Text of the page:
Here, appellants filed suit against the EASTERN GRACE in rem. However, a claim for punitive damages does not give rise to a maritime lien. Best v. Sperling Shipping & Trading Co., 1969 A.M.C. 39 (C.D. Cal. 1969) (although seaman's claim for unpaid wages and maintenance creates a maritime lien, his claim for punitive damages did not and therefore was disallowed). In The William H. Bailey, 103 F. 799 (D. Conn. 1900), aff'd mem., 111 F. 1006 (2d Cir. 1901), it was held that:

in a proceeding in rem the offending thing can [not] be made to answer for damages other than those actually received.... In the American admiralty a tort creates a maritime lien or privilege,--a jus in re. This lien or privilege, however, is only as security for actual damages for the wrong done, for which the ship herself is bound to make compensation.

103 F. at 800. The case, concededly, is old. But age has not eroded the principle for which it stands. The concept of maritime lien does not embrace punitive damages.

We review de novo the district court's grant of summary judgment to Austin and Mary Lentz, viewing the evidence most favorably to the EASTERN GRACE. See White v. Roper, 901 F.2d 1501, 1503 (9th Cir. 1990). The EASTERN GRACE claims that the district court erred as a matter of law in refusing to require the Lentzes to contribute to the settlement paid to the Exxon Shipping Company.

A right to contribution between joint tortfeasors exists under admiralty law. Cooper Stevedoring Co. v. Fritz Kopke, Inc., 417 U.S. 106, 110, 94 S. Ct. 2174, 2176, 40 L. Ed. 2d 694 (1974); Odd Bergs Tankrederi A/S v. S/T Gulfspray, 650 F.2d 652, 653 (5th Cir. 1981). Generally, liability is apportioned according to fault. Reliable, 421 U.S. at 411, 95 S. Ct. at 1715. In this case, the district court found the TRYEND equally at fault in causing the initial collision. However, in ruling for the Lentzes, the district court held that:

The failure of the M/V EASTERN GRACE to render assistance to the F/V TRYEND was a superseding cause of the damages suffered by the M/V EXXON PHILADELPHIA. The M/V EASTERN GRACE is not entitled to contribution from the owners of the F/V TRYEND for payments it made in settling the claims of the M/V EXXON PHILADELPHIA and/or its crew members against the M/V EASTERN GRACE.

In this appeal, the EASTERN GRACE argues that because the chain of events that culminated in the injury to the EXXON PHILADELPHIA crew member began with the collision, the Lentzes should bear their apportioned share of the loss.

While pure logic supports the EASTERN GRACE's view, logic contemplates chains of causation that the law does not. "Once it is established that the defendant's conduct has in fact been one of the causes of the ... injury, there remains the question whether the defendant should be legally responsible for the injury." W. Keeton, D. Dobbs, R. Keeton & D. Owen, Prosser & Keeton on Torts [hereinafter Prosser & Keeton ] Sec. 42 at 272-73 (footnote omitted) (5th ed.1984). The "problem is not primarily one of causation at all, since it does not arise until cause in fact is established. It is rather one of the policy as to imposing legal responsibility." Id. Sec. 44 at 301; see also Nunley v. M/V Dauntless Colocotronis, 727 F.2d 455, 463-66 (5th Cir.) (en banc), cert. denied sub nom. Dravo Mechling, Inc. v. Combi Lines, 469 U.S. 832, 105 S. Ct. 120, 83 L. Ed. 2d 63 (1984). In short, "we are dealing with problems of responsibility, and not physics." Prosser & Keeton Sec. 44 at 302.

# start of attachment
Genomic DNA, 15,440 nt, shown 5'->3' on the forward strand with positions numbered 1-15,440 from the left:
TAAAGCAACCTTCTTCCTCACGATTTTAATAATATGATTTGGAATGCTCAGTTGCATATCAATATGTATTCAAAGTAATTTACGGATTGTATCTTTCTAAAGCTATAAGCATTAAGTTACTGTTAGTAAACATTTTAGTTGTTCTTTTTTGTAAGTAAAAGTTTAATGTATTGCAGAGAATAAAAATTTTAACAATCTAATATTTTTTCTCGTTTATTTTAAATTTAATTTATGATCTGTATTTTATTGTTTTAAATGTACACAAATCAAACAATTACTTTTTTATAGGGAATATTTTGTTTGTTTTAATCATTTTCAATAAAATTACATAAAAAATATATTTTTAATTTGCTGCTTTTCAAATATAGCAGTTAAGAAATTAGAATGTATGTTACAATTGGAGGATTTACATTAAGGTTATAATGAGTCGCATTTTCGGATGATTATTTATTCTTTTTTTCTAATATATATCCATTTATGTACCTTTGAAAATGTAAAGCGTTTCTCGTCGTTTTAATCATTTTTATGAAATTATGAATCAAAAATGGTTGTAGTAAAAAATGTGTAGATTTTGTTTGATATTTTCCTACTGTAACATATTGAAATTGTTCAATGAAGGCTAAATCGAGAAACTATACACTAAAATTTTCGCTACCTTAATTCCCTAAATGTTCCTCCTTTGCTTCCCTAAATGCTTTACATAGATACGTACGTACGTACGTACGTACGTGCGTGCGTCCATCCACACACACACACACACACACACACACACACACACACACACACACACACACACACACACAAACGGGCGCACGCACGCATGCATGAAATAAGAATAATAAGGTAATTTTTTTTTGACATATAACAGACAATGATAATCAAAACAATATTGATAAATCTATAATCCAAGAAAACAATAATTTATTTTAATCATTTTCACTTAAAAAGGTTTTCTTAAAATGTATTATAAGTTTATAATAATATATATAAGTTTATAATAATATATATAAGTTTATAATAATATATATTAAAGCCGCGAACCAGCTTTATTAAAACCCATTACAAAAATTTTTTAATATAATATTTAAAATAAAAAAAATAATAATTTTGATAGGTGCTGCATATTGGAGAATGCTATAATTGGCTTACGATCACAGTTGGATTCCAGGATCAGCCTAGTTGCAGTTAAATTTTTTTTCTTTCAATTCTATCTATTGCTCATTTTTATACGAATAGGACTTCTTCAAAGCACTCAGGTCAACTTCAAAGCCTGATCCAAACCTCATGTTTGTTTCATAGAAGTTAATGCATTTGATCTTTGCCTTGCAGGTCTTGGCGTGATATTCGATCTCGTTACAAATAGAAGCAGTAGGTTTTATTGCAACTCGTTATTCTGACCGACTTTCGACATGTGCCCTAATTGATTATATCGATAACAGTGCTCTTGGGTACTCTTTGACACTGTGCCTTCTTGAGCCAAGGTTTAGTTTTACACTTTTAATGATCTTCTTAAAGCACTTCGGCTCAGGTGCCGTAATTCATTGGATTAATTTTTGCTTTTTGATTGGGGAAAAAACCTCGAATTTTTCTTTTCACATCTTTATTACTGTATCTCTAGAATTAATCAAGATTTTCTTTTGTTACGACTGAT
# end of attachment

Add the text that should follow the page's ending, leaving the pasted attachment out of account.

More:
In legal terms, the TRYEND's conduct was not the proximate cause of the crewman's injury "if another cause intervenes and supersedes [its] liability for the subsequent events." White v. Roper, 901 F.2d at 1506. In making this determination, we must keep in mind considerations of public " 'convenience, of public policy, of a rough sense of justice.' " Blue Shield of Virginia v. McCready, 457 U.S. 465, 477 n. 13, 102 S. Ct. 2540, 2547 n. 13, 73 L. Ed. 2d 149 (1982) (quoting Palsgraf v. Long Island R. Co., 248 N.Y. 339, 352, 162 N.E. 99 (1928) (Andrews, J., dissenting)).

Although the unfolding events originated, in part, in the TRYEND's actions, we have little difficulty in concluding, as did the district court, that the EASTERN GRACE's subsequent failure to stand by and assist the vessel was "extraordinary" and, indeed, "extraordinarily negligent." These characteristics militate strongly in favor of a determination that an intervening force supersedes prior negligence. See Restatement (Second) of Torts Secs. 442, 447 (1965).1  In sum, the EASTERN GRACE's behavior was neither normal nor reasonably foreseeable.

Considerations of public policy bolster this conclusion. Although the Stand By Act, 46 U.S.C. § 2303 (1988), imposing a maritime duty of assistance,2  does not apply because the incident took place in international waters, the EASTERN GRACE concedes that a similar duty arises from general maritime law. Indeed, " [t]he law of admiralty has always sought to 'encourage and induce men of the sea to go to the aid of life and property in distress.' " Berg v. Chevron U.S.A., Inc., 759 F.2d 1425, 1429 (9th Cir. 1985) (quoting 3A M. Norris, Benedict on Admiralty Sec. 234 (7th ed.1980)). The duty is all the more imperative where the prospective rescuer played a part in the original accident itself. Principles of foreseeability and of public policy lead us inexorably to the conclusion that the EASTERN GRACE's grossly negligent conduct superseded the TRYEND's liability.


The district court's holding regarding the award of damages for emotional distress is affirmed. Likewise, we affirm its ruling that the EASTERN GRACE be held solely responsible for the injuries of the seaman aboard the rescuing vessel. Insofar as the judgment imposed punitive damages on the EASTERN GRACE, it is reversed.

AFFIRMED in part and REVERSED in part.


The Restatement sets out the following relevant principles in determining whether the intervening act is a superseding cause:

(b) the fact that its operation or the consequences thereof appear after the event to be extraordinary rather than normal in view of the circumstances existing at the time of its operation;

(c) the fact that the intervening force is operating independently of any situation created by the actor's negligence, or, on the other

hand, is or is not a normal result of such a situation;

(f) the degree of culpability of a wrongful act of a third person which sets the intervening force in motion.

Id. Sec. 442. An intervening negligent act will not supersede an actor's initial negligent conduct if

the intervening act is a normal consequence of a situation created by the actor's conduct and the manner in which it is done is not extraordinarily negligent.

Id. Sec. 447(c).


46 U.S.C. § 2303(a) (1) provides in pertinent part:

The master or individual in charge of a vessel involved in a marine casualty shall ... render necessary assistance to each individual affected to save that affected individual from danger caused by the marine casualty....